Birds and nests were observed in a mosaic of forest fragments on the coastal area of the state of Rio Grande do Norte, Brazil. The surrounding landscape is heterogeneous, but comprises mostly agricultural land. Nest description follows SIMON & PACHECO (2005). Eggs and nests were measured with a caliper (to the nearest 0.05 mm) and a small ruler (1 mm). Eggs were weighed on a Pesola scale (to the nearest 0.1 g). Egg coloration was determined following the color guide of SMITHE (1975).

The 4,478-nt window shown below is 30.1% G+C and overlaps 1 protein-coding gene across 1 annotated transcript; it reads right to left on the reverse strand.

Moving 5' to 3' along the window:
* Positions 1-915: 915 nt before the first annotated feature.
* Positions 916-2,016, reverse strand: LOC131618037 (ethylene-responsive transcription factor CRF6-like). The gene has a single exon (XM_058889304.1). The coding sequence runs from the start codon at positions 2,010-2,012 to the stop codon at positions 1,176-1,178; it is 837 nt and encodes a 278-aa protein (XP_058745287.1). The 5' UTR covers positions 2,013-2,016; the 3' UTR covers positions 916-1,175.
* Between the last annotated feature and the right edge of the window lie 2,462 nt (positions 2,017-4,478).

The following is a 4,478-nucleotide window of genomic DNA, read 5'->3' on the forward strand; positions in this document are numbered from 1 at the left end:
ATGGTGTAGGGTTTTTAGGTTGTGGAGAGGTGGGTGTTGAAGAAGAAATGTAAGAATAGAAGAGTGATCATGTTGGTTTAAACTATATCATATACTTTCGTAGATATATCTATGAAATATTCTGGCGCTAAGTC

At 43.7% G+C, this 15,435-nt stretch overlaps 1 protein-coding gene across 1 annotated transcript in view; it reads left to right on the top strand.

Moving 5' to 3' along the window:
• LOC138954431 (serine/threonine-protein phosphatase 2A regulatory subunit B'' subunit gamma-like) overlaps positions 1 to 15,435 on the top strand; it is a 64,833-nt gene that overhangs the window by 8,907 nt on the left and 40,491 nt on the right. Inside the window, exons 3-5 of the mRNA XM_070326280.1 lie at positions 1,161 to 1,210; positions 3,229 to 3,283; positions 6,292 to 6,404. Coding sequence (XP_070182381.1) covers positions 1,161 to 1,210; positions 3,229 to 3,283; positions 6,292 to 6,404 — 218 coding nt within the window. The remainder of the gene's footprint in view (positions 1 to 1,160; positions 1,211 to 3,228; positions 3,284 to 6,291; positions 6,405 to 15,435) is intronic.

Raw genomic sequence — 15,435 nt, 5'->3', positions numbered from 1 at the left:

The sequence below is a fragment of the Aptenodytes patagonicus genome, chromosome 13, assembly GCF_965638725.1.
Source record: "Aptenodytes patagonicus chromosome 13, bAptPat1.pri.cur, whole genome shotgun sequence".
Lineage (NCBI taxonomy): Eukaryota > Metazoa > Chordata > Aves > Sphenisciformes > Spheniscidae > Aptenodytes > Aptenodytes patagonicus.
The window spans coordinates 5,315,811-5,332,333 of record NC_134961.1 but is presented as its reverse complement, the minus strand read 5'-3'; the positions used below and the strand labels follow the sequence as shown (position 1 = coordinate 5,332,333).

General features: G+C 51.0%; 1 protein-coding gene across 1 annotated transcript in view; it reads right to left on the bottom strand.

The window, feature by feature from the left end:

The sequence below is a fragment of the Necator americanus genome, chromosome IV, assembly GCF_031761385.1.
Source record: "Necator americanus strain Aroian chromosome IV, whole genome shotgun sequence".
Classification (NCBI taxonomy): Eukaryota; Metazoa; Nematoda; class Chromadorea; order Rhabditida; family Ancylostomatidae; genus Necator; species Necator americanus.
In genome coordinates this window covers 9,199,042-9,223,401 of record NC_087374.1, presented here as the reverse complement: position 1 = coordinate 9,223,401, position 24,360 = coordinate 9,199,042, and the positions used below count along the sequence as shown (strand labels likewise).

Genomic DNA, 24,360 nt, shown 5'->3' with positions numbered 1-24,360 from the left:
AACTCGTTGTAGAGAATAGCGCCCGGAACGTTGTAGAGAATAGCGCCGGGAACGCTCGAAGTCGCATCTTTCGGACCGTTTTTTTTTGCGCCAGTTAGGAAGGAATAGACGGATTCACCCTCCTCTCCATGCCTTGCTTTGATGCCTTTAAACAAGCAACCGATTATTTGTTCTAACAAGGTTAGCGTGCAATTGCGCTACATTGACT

On 15 April, 2006, one nest of H. pectoralis was found in a forest gap of coastal woody scrub ("restinga") dominated by Myrcia aff. guianensis (Aubl.) DC., 1828, Psidium oligospermum Mart., 1828 (both Myrtaceae) and Anacardium occidentale Linnaeus, 1753 (Anacardiaceae) in the Pipa Ecological Sanctuary (Tibau do Sul municipality, 06º13'46"S, 35º04'08"W, 60 m elevation). The unlined, cup-shaped nest was in a low, horizontal fork of Maytenus impressa Reissek, 1861 (Celastraceae), 1 m above the ground, built mostly of grass with grass roots, passionflower tendrils, leaves of various sizes and twigs from a legume vine. Outside diameter was 71 x 67 mm (widest and perpendicular) and internal 51 x 50 mm, inside depth was 45 mm, and total height was 60 mm (Fig. 1). Two eggs were in the nest being brooded by the female. The eggs (19.2 x 14.3 mm, N = 1) were beige (Color 219D Beige), with brown spots mainly at the obtuse pole (Color 221A-Warm Sepia) (Fig. 2). Both male and female were seen participating in incubation, based on a four-hour observation period. Callithrix jacchus (Linnaeus, 1758) (Callitrichidae) came near the nest (but in the canopy) on one occasion and while close to the nest tree the female was agitated, constantly looking in the direction of the wandering marmosets in the canopy.